*Editor's Note: This article was written before the COVID-19 pandemic. The views expressed here are not reflective of those atypical hospital scenarios. 

What hot topics and best practices in hospital medicine can you expect to hear more about in 2020 and beyond? We asked two experts for their take. Benjamin Frizner, MD, MBA, is Medical Director at BridgePoint Hospital in Washington, DC. David Fromberg, MD, is a hospitalist and family physician based in Marquette, MI.

Q.  An often-discussed topic in hospital medicine is length of stay. How is this being addressed where you practice?

A.  Dr. Fromberg: This is a metric that you see next to your name during hospitalist staff meetings. The length of stay for a patient involves so many different variables, most of which you do not have control over, including how social workers deal with placement, how consultants take part in patient care, taking over patient care from another provider, and pre-existing conditions. It is unfair to simply look at a number without considering these other factors.

Q.  How do you see the length of stay issue playing out over the next five to 10 years?

A.  Dr. Fromberg: Hopefully these metrics will be more reasonably calculated, as EMR systems are improved. This way, variables that are not under our control are factored in when calculating the result.

Q.  Can you address value-based care, care coordination, and other efforts being implemented to improve outcomes?

A.  Dr. Fromberg: My hospital is currently working to improve congestive heart failure readmissions. We have a committee made up of hospitalist team members, nursing staff, social work team members, and representatives from surrounding skilled nursing facilities. We are currently dealing with adherence to low-sodium diets. We can recommend them, but patients do not always follow them, so we are addressing this potential barrier. Staff weigh patients daily and reach out to intervene when certain measurement alerts are triggered. Weekend coverage is important for a program like this to be successful.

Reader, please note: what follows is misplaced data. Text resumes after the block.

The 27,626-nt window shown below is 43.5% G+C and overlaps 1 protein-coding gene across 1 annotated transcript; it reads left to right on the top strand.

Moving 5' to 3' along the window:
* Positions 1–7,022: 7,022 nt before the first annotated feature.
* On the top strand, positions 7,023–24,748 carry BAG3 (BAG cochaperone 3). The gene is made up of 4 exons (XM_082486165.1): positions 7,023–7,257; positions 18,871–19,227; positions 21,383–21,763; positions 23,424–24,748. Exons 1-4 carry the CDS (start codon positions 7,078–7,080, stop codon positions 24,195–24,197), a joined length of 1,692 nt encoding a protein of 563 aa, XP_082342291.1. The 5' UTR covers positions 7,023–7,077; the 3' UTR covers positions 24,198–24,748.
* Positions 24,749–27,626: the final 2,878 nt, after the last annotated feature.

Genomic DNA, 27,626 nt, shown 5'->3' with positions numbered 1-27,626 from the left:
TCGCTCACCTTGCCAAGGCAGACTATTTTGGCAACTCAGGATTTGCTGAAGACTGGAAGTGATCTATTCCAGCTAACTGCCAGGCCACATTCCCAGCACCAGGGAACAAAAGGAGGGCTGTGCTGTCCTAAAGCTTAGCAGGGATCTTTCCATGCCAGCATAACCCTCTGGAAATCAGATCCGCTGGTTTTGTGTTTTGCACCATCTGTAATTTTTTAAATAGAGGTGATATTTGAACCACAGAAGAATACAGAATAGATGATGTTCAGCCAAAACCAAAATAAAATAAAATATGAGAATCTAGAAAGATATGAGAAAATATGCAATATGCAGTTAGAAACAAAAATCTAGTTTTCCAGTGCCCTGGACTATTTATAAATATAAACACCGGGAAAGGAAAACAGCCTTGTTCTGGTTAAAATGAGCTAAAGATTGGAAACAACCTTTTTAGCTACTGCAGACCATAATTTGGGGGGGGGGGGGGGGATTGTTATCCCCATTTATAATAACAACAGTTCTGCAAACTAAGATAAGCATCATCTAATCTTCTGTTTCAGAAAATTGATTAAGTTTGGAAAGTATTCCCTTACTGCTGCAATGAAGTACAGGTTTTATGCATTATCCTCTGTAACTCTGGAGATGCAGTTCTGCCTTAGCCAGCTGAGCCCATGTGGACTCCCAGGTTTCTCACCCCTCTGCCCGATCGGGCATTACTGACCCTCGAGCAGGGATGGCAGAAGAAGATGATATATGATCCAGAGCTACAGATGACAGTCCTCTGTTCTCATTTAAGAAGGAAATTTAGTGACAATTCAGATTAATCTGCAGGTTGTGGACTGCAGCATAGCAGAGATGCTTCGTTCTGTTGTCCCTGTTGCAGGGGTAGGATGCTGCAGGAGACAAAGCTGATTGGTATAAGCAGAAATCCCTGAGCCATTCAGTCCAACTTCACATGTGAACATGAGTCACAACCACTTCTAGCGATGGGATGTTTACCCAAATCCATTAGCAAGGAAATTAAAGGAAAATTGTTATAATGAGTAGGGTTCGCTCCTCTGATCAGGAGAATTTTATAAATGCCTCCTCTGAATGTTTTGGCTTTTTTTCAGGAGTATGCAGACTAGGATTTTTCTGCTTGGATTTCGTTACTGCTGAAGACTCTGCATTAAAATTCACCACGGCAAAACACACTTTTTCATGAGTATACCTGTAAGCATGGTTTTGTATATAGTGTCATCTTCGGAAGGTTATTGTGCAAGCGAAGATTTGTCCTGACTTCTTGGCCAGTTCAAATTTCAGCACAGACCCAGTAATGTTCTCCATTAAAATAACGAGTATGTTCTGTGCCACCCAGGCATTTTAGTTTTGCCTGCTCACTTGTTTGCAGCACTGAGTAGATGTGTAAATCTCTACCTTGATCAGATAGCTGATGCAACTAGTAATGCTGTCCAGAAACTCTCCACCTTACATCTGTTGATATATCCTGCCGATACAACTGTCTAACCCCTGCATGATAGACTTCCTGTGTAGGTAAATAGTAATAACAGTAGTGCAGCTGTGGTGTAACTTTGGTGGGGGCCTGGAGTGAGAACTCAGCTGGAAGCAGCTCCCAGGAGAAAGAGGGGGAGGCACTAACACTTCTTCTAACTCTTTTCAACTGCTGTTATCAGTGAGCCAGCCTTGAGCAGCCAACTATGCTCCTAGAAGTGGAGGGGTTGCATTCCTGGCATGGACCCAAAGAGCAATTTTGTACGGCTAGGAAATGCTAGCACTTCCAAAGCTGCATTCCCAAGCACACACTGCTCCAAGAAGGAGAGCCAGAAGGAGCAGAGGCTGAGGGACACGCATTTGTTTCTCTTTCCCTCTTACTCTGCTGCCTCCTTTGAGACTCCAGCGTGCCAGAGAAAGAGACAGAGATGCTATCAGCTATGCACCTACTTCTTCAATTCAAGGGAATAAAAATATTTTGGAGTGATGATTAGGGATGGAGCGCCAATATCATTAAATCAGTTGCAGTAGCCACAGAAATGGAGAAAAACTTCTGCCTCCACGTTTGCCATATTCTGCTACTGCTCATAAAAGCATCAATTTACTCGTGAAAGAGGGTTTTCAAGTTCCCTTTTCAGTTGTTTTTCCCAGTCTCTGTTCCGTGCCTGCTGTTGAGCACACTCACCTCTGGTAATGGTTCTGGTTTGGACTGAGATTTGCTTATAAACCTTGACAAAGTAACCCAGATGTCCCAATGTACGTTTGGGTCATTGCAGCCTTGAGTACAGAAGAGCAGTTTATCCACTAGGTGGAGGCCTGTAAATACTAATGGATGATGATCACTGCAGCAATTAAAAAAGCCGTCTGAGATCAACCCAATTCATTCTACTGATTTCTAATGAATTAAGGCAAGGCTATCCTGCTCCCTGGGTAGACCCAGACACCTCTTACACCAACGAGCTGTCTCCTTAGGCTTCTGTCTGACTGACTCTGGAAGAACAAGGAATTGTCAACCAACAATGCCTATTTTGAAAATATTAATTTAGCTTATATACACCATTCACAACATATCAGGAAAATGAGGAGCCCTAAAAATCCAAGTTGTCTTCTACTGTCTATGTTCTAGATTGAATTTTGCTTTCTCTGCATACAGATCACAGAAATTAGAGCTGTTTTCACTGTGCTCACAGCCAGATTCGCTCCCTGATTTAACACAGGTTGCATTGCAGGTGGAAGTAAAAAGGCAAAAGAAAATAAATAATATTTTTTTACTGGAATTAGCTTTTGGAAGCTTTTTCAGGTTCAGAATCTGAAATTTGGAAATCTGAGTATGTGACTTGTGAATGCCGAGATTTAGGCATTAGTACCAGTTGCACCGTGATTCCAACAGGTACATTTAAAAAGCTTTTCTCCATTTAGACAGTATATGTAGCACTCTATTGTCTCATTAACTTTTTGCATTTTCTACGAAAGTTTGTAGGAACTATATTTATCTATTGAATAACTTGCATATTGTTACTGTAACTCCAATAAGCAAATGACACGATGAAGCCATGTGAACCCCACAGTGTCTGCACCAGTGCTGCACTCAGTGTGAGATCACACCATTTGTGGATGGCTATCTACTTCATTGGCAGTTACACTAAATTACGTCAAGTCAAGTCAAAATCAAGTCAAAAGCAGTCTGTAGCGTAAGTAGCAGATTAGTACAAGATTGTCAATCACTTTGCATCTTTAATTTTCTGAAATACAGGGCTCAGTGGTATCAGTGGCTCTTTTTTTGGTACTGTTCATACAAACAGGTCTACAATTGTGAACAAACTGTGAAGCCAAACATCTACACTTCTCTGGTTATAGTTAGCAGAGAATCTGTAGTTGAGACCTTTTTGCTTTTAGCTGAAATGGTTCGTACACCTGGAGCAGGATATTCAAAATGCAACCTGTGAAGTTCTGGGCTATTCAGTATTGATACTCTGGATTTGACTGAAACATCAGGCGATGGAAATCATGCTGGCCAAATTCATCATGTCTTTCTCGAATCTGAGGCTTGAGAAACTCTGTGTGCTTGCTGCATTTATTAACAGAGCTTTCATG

Q.  What are the keys for hospitalists to practice successfully in this environment?

A.  Dr. Fromberg: Be sure to keep up on the latest in treatment trends, have open lines of communication with team members to coordinate care, and easily view and track your own readmission data. Additionally:

      • make sure that documentation such as discharge summaries are completed on the same day of discharge,

      • check and recheck that patients have their medications, and

      • have an action plan in place for when discharged patients start to head on a downward path toward being readmitted.

It is also important that patients provide their preferred pharmacy information. Better still, see that patients have the bedside medication delivery program in place prior to discharge. Finally, ask patients and family members to verbalize their understanding of an agreed upon action plan.

A.  Dr. Frizner: Tracking 30-day readmission rates is controversial. Research suggests that physicians may delay sending patients back to the ED until they are out of the 30-day window. Also, hospitals are admitting patients under observation status instead of as inpatients and then expediting discharge so the patient does not fall into the 30-day readmission bucket.


Explore Hospital Medicine CME
Achieving Work-Life Balance and Recognizing Physician Burnout

Google “physician burnout” and you’ll find a plethora of articles, most of which acknowledge that more clinicians are suffering from burnout than ever. If that’s the case, can physicians ever really achieve a work-life balance?

The answer is yes — in a way. It’s possible for physicians to achieve a level of integration of their work and personal lives. “You can have satisfaction in terms of both your work and personal life,” says Diane Shannon, MD, MPH, ACC, a coach and consultant at Shannon Healthcare Communications, Brookline, MA. She is also the co-author of Preventing Physician Burnout: Curing the Chaos and Returning Joy to the Practice of Medicine. “But having everything in balance, all the time, and being able to do everything, I don’t think so.”  

“Burnout was occurring long before [the advent of] electronic medical records,” notes Prentiss Taylor, MD, FACP, Vice President of Medical Affairs at Doctor On Demand in Chicago and Chief Medical Editor at Oakstone. “[EMRs] exacerbated it, but burnout is something physicians have struggled with for decades. Early in my career I experienced burnout before I knew what to call it. But I changed my lifestyle, as well as the type of work I was doing to deal with it.”

What Is Burnout?

Before you can prevent it, you must know what burnout is. Experts break it down into three components:

  1. Emotional exhaustion – It’s more than just feeling that you need a vacation. It’s more of a sense that you just can’t go on any more.